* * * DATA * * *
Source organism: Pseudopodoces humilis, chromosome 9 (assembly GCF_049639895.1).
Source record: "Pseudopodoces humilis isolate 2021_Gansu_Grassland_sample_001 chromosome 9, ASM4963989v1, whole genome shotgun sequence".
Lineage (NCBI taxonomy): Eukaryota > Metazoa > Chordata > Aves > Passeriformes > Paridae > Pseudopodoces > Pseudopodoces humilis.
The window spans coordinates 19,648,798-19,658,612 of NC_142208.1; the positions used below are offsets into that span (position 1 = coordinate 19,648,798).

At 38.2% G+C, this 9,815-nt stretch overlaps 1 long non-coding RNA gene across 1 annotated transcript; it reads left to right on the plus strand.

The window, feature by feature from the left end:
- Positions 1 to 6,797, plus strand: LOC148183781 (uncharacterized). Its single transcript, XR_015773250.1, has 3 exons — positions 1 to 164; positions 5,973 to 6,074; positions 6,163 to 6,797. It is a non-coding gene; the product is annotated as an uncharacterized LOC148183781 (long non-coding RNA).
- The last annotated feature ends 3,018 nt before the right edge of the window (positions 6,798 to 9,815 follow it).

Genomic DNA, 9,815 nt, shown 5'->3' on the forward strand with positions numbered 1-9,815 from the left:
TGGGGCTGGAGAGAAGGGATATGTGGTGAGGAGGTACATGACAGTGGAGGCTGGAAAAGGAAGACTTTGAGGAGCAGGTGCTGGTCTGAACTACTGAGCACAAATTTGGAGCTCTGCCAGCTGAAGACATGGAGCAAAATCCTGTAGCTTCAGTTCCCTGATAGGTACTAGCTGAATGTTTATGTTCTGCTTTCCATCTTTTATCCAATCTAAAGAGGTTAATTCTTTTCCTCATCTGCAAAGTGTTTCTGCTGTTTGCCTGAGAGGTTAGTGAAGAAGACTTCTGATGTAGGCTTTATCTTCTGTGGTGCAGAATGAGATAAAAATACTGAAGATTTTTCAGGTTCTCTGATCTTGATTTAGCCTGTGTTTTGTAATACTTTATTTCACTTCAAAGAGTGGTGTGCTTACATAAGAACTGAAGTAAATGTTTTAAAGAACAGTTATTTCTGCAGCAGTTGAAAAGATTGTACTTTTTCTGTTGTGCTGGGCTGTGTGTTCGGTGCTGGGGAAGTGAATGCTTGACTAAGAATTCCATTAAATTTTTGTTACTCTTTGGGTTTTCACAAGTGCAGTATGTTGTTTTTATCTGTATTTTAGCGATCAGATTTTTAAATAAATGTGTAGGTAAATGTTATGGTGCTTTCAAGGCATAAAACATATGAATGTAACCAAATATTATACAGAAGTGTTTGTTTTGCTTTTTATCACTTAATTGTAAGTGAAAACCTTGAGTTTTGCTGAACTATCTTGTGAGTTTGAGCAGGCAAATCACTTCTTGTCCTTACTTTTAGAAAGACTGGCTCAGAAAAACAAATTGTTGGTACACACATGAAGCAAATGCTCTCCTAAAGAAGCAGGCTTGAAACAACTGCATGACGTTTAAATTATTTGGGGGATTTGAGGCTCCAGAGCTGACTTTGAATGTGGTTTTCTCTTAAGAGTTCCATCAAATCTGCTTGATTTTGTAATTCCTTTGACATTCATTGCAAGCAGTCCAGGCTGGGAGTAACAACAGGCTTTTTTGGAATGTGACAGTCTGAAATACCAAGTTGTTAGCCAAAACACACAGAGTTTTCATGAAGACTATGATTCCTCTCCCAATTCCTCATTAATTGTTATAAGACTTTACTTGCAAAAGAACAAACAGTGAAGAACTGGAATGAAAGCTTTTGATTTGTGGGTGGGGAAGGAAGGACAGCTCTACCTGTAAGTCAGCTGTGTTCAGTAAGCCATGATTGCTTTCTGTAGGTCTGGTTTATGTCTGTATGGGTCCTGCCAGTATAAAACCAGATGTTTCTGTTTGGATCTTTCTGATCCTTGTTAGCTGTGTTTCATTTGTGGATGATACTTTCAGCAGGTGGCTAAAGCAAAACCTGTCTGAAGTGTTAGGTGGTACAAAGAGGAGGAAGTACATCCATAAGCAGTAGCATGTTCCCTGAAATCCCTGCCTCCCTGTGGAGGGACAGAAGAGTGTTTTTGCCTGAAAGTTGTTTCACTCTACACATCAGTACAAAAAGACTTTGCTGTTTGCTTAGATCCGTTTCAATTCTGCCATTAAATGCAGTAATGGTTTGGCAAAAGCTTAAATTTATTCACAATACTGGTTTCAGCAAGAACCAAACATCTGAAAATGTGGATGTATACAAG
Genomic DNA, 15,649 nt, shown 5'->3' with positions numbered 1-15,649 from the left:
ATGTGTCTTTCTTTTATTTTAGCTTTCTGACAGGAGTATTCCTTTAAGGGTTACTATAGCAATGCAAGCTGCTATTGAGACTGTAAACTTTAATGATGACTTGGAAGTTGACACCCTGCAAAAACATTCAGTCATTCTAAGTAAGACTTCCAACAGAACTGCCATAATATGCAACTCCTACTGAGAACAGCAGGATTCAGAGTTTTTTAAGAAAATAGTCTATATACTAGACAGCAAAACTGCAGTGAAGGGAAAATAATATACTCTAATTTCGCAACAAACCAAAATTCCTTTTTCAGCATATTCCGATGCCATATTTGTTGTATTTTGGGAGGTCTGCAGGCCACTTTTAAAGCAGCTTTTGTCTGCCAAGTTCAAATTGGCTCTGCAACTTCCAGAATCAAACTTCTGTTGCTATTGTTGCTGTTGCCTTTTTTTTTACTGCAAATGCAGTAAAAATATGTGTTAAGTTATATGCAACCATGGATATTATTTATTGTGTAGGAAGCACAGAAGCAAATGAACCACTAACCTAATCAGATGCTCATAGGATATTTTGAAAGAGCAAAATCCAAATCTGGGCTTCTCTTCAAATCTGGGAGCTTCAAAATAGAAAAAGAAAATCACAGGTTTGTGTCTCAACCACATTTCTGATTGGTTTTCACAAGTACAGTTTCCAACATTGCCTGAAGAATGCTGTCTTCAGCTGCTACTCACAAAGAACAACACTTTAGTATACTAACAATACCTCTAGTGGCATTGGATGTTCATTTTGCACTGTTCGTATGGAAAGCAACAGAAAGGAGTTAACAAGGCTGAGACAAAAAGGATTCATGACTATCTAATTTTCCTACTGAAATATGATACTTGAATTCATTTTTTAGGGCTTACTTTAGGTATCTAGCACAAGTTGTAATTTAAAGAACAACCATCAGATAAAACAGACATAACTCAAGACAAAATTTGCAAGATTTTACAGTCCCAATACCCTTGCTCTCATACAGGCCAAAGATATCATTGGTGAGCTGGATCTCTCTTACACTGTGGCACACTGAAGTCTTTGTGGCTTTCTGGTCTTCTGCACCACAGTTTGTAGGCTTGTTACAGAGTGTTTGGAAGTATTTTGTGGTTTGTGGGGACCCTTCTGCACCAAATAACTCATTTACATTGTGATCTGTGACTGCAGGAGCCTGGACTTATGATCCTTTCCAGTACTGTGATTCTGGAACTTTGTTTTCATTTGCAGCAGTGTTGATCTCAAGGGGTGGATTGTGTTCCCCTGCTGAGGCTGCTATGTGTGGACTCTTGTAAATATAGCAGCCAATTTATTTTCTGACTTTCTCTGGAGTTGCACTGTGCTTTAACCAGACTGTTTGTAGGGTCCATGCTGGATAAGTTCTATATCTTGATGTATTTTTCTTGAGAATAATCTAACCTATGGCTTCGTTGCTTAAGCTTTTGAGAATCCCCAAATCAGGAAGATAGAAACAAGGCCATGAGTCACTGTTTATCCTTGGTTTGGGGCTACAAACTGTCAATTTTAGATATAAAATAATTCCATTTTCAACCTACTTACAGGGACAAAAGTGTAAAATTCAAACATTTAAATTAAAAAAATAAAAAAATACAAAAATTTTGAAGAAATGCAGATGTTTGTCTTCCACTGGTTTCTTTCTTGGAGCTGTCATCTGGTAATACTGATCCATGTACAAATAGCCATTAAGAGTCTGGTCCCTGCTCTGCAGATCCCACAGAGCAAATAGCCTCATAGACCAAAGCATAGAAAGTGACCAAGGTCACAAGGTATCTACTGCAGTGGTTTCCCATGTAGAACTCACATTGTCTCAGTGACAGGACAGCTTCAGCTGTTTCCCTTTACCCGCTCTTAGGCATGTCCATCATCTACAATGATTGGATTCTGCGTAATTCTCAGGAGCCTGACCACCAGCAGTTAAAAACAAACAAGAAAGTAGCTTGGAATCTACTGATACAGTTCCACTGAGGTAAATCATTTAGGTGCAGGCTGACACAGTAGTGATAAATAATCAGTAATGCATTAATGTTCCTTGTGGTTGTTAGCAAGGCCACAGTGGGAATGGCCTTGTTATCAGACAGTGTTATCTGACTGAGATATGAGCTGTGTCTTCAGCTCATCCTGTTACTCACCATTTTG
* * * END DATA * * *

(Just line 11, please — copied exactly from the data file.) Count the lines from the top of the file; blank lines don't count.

Genomic DNA, 15,649 nt, shown 5'->3' with positions numbered 1-15,649 from the left: